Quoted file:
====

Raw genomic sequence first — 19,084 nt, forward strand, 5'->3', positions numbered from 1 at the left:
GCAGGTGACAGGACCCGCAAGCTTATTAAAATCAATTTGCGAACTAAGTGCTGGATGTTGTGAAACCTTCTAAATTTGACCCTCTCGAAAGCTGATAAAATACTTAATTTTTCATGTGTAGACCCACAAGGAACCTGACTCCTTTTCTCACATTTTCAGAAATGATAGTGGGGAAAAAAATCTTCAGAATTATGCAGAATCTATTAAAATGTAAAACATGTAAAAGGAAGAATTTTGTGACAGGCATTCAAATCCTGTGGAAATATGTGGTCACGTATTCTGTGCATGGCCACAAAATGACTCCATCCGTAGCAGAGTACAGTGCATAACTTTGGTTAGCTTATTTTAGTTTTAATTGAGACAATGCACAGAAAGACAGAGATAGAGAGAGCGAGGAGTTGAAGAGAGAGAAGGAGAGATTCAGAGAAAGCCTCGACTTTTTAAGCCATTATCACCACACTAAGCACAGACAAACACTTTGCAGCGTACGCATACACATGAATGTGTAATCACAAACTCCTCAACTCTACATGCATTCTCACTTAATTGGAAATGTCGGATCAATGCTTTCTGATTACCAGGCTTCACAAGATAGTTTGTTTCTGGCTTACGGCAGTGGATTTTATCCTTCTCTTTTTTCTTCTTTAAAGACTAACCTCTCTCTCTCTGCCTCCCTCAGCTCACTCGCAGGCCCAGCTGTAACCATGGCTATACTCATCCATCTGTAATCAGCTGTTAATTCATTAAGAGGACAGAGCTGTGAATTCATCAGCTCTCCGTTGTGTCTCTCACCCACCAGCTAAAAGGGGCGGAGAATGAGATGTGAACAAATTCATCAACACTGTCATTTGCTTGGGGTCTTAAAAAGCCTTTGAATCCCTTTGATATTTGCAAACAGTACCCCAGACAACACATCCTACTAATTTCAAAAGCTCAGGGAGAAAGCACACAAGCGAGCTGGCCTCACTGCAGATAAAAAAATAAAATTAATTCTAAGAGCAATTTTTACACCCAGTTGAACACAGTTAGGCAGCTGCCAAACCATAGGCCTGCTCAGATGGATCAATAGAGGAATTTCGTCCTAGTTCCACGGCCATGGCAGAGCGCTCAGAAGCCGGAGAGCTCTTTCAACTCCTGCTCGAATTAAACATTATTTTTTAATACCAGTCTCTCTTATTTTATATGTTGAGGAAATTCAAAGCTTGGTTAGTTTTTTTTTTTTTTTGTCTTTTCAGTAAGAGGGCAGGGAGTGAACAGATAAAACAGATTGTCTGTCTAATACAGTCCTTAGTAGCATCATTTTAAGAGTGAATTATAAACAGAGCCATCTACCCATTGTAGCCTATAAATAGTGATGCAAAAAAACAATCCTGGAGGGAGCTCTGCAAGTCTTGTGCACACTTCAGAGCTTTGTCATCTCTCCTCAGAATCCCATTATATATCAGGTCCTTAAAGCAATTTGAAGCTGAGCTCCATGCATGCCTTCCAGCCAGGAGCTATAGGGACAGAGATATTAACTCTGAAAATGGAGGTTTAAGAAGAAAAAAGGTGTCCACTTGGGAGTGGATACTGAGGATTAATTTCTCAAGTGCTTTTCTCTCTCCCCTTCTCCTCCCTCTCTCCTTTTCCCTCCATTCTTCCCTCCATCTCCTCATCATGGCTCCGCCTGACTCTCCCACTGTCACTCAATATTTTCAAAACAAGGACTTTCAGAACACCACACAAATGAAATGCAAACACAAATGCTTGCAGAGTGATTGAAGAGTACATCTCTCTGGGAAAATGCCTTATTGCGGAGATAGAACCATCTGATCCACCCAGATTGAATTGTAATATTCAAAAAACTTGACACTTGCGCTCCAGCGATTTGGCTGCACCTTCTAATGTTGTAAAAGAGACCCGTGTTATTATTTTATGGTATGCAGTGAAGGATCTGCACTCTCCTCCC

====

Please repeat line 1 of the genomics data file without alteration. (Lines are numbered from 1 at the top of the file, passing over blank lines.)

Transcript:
Raw genomic sequence first — 19,084 nt, forward strand, 5'->3', positions numbered from 1 at the left: